This image from the study shows changes in degree of connectivity in the feedback group. Increases are shown in red/yellow and decreases in blue/purple. Decreases in connectivity are seen in limbic areas, and increases are seen in prefrontal regions.
Using functional magnetic resonance imaging (fMRI), Yale researchers displayed the activity of the orbitofrontal cortex, a brain region just above the eyes, to subjects while they lay in a brain scanner.
Through a process of trial and error, these subjects were gradually able to learn to control their brain activity. This led both to changes in brain connectivity and to increased control over anxiety. These changes were still present several days after the training.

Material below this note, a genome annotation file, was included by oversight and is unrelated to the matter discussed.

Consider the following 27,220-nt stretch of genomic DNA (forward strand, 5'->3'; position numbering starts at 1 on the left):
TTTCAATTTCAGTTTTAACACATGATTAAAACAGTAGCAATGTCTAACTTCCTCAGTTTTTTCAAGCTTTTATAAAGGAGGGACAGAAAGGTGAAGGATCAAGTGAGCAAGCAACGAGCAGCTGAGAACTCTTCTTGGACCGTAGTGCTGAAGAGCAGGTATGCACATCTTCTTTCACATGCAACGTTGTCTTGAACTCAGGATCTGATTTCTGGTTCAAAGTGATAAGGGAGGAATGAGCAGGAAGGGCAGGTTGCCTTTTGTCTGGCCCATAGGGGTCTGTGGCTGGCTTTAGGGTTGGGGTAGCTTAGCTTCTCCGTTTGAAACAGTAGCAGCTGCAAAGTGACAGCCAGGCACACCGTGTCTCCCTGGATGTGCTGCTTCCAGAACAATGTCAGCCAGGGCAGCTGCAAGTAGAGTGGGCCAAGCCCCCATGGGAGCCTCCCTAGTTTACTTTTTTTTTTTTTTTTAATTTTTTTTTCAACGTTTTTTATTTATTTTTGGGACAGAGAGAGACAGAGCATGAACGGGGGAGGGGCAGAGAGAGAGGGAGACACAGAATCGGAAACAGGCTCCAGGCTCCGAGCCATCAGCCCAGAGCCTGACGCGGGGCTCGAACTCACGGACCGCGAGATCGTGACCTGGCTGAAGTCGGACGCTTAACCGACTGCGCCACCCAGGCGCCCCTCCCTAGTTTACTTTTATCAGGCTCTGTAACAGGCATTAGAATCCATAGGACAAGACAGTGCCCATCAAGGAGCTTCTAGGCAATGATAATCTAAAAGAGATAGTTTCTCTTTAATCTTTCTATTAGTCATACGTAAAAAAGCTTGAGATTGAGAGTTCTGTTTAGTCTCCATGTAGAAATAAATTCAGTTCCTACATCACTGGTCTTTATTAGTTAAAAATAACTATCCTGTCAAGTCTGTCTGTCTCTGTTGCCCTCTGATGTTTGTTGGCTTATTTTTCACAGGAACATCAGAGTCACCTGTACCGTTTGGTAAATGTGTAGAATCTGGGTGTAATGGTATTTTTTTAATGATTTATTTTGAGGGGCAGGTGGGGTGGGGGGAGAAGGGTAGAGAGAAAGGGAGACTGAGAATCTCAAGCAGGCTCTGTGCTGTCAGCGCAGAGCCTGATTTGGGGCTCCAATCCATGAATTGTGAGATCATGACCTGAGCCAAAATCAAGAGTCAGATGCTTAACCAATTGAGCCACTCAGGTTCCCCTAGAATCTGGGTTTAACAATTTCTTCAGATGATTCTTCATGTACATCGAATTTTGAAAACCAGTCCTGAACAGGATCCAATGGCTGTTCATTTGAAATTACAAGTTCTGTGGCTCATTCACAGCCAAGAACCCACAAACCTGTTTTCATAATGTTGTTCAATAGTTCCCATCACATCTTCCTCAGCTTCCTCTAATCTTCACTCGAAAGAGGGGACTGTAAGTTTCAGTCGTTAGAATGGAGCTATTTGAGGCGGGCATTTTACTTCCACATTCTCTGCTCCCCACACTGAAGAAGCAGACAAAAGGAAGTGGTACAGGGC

Extreme anxiety associated with worries about dirt and germs is characteristic of many patients with obsessive-compulsive disorder (OCD). Hyperactivity in the orbitofrontal cortex is seen in many of these individuals.
fMRI-driven neurofeedback has been used before in a few contexts, but it has never been applied to the treatment of anxiety. The findings raise the possibility that real-time fMRI feedback may provide a novel and effective form of treatment for OCD.
Michelle Hampson, assistant professor of diagnostic radiology, is senior author. Dustin Scheinost, a graduate student in the Yale School of Engineering & Applied Science, is lead author. Other Yale authors include Teodora Stoica, John Saksa, Xenophon Papademetris, R. Todd Constable, and Christopher Pittenger.
Read the study at Translational Psychiatry.
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